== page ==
I wrote an article a couple of months ago about avoiding and identifying conflicts of interest within the HOA board and property management team. It was geared toward helping board members and property managers understand and address financial and other business conflicts (or perceived conflicts) that could impact their ability to make impartial decisions.
Peace on earth and good will to all HOA members
Since we’re in the holiday season, let’s take a more fundamental look at conflicts, meaning disagreements among board members, property managers, and neighbors. I spent eight years as the treasurer and president of my HOA, and 15 years working with other HOAs and community associations, so I’ve seen a few disagreements along the way.
Effectively managing conflict in your community
Here are six tactics that have been successfully utilized to quickly resolve (or at least diffuse) issues within HOAs and community associations. Try one or more of these the next time neighbors and/or board members are in disagreement.
- Be proactive. In many cases, the sooner you address a concern, the easier it is to resolve. Problems occur when participants try to ignore the issues. Make the first move and open dialog before tempers begin to flair, rumors to propagate, and neighbors to take sides.
- Listen. Ask for details of the issue or concern, and then don’t interrupt while receiving the response. Take notes if needed so you don’t forget specific points. I’m surprised at how many times a disgruntled resident or board member just wants to be heard.
- Overcommunicate. Once you’ve identified and understand the issue, keep communicating until the conflict is resolved. If the issue is perceived to be a big deal, like a potential dues increase, you may want to expand communication to the whole community, not just to dissenters.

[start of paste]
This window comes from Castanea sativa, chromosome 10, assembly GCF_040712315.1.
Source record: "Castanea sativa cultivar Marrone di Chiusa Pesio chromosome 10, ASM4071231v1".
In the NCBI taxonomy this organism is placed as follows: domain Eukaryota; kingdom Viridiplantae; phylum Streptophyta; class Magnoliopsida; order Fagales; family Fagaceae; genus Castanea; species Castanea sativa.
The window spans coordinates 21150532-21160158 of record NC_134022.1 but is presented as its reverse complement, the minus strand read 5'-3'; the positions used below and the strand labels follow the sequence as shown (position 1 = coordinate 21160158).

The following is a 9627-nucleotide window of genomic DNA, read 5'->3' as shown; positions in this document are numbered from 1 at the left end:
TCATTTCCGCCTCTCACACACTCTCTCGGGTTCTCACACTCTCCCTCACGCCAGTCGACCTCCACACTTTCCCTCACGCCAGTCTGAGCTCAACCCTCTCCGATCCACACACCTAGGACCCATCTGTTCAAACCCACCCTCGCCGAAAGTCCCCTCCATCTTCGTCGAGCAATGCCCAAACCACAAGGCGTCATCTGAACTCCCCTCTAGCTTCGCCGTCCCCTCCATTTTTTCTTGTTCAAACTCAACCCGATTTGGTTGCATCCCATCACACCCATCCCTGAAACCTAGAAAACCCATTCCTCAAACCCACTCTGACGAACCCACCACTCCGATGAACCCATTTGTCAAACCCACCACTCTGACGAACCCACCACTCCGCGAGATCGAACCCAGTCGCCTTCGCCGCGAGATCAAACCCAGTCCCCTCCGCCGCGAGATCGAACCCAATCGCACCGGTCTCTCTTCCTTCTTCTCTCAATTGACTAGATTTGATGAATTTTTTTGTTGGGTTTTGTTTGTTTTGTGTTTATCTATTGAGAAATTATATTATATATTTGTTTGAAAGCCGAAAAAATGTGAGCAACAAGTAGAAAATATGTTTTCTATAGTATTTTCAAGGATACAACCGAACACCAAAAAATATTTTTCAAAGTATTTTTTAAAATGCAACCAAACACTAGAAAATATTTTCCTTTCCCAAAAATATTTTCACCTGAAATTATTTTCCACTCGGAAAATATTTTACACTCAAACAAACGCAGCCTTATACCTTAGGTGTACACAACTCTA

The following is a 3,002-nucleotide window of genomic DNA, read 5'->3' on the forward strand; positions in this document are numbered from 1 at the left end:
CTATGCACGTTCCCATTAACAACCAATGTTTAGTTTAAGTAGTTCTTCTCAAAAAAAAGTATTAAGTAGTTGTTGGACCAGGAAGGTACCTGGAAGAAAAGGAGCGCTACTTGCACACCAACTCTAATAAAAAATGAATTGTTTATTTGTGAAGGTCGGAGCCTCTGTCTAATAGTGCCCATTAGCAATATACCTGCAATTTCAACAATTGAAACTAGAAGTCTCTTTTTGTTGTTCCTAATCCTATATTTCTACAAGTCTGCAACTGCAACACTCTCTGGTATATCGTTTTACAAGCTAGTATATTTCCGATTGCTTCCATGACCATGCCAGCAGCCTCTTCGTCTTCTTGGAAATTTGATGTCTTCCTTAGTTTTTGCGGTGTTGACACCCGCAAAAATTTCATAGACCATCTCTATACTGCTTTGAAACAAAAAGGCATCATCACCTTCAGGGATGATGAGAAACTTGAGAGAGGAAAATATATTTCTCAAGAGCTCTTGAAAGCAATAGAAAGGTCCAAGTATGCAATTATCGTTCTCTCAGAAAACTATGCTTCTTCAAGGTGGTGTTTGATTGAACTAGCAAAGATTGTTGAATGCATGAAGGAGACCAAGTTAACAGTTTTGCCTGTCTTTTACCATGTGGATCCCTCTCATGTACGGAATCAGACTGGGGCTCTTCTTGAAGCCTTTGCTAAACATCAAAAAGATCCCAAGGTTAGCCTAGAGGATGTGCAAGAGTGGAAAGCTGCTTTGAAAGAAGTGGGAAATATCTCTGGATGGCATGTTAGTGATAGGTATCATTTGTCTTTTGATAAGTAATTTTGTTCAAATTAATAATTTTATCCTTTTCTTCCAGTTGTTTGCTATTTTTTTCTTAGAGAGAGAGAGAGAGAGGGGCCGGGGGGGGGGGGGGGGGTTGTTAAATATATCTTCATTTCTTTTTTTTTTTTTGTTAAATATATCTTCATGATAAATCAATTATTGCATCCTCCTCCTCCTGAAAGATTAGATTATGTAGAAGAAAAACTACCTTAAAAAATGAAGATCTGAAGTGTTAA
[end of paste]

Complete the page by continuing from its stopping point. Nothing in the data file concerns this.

- Take the high road. Especially if you’re in a position of authority like a board member, don’t fall into the pettiness trap. Be respectful. Keep calm. Maintain open communication. You can scream when you get home…
- Stick to the facts. It’s tough to argue against someone with facts on their side. Seek the truth, rather than believing the rumors. As a CPA experienced in HOA matters, I’m often called in as a neutral party to conduct HOA audits that confirm sound financial procedures, resolving conflicts between neighborhoods and boards or property managers.
- Apologize. At the point you (personally or as a board member) realize you’ve made an error, it’s time to say, “I’m Sorry.” Even if you didn’t cause the problem, you may still be partly to blame, as in “I’m sorry that I didn’t address this with you sooner.” Sorry doesn’t cost anything, it may help diffuse a volatile situation, and it could lead to an apology from the other side as well.
Breathe in, breathe out…
I’ve always found a deep breath can be a powerful tool to help diffuse and resolve disagreement. Remember that many, if not most, disagreements are caused by a simple misunderstanding. By quickly identifying the source of the conflict, you can resolve it, shake hands, and move on.
Neal Bach, CPA